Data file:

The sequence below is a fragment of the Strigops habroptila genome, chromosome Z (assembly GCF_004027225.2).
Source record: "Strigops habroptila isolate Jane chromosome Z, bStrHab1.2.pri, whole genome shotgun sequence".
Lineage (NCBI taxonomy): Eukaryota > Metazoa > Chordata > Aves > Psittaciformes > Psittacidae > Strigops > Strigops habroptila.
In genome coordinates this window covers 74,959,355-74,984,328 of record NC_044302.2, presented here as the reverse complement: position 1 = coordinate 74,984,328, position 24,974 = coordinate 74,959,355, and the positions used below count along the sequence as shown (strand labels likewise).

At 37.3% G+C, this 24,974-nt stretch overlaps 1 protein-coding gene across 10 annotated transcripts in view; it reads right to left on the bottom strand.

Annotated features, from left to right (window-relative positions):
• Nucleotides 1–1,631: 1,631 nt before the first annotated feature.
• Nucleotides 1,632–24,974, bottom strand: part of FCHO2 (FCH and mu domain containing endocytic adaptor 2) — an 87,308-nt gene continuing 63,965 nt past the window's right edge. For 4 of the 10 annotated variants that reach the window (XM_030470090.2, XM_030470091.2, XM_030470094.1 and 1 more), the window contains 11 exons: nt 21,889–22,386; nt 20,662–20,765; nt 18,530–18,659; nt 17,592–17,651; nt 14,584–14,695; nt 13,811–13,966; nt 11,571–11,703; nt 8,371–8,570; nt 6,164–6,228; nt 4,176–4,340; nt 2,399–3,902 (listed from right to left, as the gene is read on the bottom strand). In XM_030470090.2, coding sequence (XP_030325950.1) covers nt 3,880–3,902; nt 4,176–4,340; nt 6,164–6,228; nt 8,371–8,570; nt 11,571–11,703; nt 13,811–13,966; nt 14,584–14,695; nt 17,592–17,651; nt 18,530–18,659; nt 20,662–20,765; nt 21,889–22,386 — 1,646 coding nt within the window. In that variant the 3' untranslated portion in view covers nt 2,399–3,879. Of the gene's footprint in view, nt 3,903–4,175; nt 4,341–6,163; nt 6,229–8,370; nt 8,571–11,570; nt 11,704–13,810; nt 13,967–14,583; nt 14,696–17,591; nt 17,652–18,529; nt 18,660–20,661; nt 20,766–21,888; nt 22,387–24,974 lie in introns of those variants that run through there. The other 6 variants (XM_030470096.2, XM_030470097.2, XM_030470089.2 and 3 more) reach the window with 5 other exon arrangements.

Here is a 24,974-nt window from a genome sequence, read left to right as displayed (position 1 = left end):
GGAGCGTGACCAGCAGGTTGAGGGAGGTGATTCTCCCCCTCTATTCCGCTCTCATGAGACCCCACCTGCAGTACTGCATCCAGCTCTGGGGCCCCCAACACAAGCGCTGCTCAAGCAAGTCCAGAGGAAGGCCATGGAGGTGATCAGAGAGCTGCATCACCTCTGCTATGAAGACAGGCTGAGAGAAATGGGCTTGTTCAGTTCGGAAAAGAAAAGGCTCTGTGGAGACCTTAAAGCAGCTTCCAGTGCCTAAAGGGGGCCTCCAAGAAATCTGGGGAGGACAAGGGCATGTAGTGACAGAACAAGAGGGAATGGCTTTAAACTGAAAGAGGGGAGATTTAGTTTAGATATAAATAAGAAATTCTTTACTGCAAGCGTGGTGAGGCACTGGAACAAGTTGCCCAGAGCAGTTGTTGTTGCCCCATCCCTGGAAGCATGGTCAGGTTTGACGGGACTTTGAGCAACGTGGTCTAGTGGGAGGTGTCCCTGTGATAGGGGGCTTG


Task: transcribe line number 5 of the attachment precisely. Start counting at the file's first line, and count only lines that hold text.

At 37.3% G+C, this 24,974-nt stretch overlaps 1 protein-coding gene across 10 annotated transcripts in view; it reads right to left on the bottom strand.